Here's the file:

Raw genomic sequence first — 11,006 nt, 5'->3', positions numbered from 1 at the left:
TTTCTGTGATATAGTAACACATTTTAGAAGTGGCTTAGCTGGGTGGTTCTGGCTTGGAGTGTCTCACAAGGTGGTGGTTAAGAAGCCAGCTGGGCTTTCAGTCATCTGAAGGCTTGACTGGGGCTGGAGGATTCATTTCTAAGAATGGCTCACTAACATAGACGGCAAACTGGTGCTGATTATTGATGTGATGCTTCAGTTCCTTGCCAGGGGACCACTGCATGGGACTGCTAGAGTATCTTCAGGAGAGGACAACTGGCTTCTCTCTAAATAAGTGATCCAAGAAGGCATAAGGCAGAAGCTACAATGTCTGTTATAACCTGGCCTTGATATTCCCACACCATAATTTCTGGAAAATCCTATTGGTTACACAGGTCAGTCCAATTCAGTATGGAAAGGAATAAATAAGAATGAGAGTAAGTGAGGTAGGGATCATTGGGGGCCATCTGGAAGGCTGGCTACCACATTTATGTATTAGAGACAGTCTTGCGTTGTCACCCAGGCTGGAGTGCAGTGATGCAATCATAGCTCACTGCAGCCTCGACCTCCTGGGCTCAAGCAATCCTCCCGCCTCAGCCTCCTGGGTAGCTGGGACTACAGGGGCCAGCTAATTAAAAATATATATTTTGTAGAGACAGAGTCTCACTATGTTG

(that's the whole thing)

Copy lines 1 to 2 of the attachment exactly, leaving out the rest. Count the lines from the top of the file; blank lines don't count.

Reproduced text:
Raw genomic sequence first — 11,006 nt, 5'->3', positions numbered from 1 at the left:
TTTCTGTGATATAGTAACACATTTTAGAAGTGGCTTAGCTGGGTGGTTCTGGCTTGGAGTGTCTCACAAGGTGGTGGTTAAGAAGCCAGCTGGGCTTTCAGTCATCTGAAGGCTTGACTGGGGCTGGAGGATTCATTTCTAAGAATGGCTCACTAACATAGACGGCAAACTGGTGCTGATTATTGATGTGATGCTTCAGTTCCTTGCCAGGGGACCACTGCATGGGACTGCTAGAGTATCTTCAGGAGAGGACAACTGGCTTCTCTCTAAATAAGTGATCCAAGAAGGCATAAGGCAGAAGCTACAATGTCTGTTATAACCTGGCCTTGATATTCCCACACCATAATTTCTGGAAAATCCTATTGGTTACACAGGTCAGTCCAATTCAGTATGGAAAGGAATAAATAAGAATGAGAGTAAGTGAGGTAGGGATCATTGGGGGCCATCTGGAAGGCTGGCTACCACATTTATGTATTAGAGACAGTCTTGCGTTGTCACCCAGGCTGGAGTGCAGTGATGCAATCATAGCTCACTGCAGCCTCGACCTCCTGGGCTCAAGCAATCCTCCCGCCTCAGCCTCCTGGGTAGCTGGGACTACAGGGGCCAGCTAATTAAAAATATATATTTTGTAGAGACAGAGTCTCACTATGTTG